PB, 356 pages, Hodder

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Straight Razor Cure

Cover by Rhett Podersoo

Low Town is a gritty, grimy place, ravaged by years of war and pestilence, its streets ruled by criminal gangs and factions. Warden stands alone, soldier-turned-law-enforcer-turned-drug-dealer. He thinks he’s seen it all, and he thinks he’s past caring. Until horribly mutilated children start turning up in the alleys of Low Town, victims of a savage supernatural entity with links to Warden’s past, and it’s made clear to him that he’s the only one who can track it down. The clock is ticking…

The first volume in the Low Town Trilogy, The Straight Razor Cure doesn’t hold back with its punches, or its dark humour. Most of this humour hinges on Warden’s sarcasm and his scathing view of, well, just about everybody, especially the upper classes in this stratified society. Our narrator likes to pretend that he has no heart, but it’s his interactions with those close to him (an ex-military buddy, a street waif, his dying mentor) that provide the emotional core of the book and make you warm to a character who likes to think of himself as quite unlikeable.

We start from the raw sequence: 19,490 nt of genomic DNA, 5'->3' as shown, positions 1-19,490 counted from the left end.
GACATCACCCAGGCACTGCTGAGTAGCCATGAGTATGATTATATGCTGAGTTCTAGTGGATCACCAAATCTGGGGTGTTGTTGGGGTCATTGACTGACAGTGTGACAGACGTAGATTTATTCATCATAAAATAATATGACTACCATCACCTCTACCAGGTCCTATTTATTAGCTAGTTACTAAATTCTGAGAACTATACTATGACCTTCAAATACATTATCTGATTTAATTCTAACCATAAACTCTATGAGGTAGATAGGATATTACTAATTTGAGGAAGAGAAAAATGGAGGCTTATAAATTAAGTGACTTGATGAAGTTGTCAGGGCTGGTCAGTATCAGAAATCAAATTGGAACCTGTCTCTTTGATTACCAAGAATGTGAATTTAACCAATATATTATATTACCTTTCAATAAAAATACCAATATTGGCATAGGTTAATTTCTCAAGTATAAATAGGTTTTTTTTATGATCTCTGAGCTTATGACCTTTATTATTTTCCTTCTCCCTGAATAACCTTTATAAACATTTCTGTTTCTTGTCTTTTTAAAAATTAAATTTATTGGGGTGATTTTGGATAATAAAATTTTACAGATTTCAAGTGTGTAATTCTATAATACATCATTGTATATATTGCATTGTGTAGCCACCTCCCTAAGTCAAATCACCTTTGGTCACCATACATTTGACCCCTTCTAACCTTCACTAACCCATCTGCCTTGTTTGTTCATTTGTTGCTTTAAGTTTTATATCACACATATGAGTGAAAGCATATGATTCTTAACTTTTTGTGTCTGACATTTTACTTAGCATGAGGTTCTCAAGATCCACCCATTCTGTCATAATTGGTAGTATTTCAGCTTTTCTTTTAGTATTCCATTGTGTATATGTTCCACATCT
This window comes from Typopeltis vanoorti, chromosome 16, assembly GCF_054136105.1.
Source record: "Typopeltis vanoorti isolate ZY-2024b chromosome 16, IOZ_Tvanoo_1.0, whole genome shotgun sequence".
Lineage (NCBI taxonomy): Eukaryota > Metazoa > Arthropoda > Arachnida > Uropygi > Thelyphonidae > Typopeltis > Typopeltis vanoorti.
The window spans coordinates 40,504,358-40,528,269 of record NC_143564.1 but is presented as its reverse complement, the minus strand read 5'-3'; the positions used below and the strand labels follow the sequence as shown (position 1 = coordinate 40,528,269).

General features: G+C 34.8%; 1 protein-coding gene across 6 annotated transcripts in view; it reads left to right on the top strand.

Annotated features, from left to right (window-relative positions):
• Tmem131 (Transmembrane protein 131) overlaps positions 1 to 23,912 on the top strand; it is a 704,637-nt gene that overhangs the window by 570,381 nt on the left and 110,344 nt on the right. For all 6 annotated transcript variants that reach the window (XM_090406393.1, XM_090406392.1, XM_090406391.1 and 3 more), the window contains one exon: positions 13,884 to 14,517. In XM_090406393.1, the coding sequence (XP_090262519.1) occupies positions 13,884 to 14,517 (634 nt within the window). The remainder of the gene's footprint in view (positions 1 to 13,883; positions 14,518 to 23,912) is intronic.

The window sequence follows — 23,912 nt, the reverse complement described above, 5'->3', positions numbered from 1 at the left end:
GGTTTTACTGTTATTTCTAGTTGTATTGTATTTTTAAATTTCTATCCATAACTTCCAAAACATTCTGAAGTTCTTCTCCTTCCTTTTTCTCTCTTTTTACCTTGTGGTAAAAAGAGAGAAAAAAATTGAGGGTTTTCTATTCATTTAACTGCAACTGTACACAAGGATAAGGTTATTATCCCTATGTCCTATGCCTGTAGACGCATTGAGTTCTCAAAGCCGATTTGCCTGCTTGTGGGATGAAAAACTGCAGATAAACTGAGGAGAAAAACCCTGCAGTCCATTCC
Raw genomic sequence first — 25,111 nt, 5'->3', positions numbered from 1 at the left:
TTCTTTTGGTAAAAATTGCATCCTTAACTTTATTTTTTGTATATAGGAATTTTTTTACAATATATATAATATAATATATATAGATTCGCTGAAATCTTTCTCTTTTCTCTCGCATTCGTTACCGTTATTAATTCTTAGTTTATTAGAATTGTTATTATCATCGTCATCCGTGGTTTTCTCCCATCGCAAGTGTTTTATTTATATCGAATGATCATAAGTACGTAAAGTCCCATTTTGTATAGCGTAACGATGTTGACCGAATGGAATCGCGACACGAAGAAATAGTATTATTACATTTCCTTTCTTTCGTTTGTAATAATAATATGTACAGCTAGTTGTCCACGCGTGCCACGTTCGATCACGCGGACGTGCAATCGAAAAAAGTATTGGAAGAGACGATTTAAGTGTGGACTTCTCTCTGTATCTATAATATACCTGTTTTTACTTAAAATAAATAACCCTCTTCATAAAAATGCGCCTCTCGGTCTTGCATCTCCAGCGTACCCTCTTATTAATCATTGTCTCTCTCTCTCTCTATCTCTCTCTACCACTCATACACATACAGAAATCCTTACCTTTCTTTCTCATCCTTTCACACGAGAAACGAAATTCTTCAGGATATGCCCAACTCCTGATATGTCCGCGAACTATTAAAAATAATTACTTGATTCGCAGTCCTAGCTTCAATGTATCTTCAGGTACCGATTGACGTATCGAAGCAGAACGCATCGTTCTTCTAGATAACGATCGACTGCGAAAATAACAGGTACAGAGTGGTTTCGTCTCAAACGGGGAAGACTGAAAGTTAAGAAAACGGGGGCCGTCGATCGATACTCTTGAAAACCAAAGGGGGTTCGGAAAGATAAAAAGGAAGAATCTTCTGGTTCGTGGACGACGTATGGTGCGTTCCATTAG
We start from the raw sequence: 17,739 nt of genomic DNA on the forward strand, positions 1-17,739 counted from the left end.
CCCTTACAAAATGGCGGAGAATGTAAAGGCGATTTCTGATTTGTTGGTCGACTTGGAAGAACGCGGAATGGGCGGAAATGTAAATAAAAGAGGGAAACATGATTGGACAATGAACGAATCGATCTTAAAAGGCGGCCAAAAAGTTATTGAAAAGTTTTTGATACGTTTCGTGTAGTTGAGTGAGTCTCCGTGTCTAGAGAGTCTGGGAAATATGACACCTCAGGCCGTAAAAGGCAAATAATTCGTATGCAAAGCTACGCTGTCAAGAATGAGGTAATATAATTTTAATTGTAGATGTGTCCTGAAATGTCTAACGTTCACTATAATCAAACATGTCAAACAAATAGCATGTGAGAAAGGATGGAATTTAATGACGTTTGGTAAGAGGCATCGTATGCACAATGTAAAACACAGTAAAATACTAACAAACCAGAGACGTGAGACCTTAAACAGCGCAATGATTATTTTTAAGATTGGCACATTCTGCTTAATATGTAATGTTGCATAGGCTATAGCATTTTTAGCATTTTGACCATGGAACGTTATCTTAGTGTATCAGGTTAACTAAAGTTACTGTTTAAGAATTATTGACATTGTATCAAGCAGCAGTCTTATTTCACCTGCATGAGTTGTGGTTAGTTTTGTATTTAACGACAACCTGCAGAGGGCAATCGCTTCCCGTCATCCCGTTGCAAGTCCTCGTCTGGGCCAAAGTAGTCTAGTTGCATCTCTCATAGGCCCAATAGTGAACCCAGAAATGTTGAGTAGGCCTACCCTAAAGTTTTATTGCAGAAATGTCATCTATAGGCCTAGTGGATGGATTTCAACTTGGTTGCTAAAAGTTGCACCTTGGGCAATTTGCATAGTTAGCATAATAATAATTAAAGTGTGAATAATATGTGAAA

The book loses some tension with an ending that readers are likely to see coming a mile away, but watching Warden dig himself deeper and deeper into trouble, and wondering how he’s going to extricate himself, is half the fun.

Recommended for those with a taste for dark cities and darker comedy.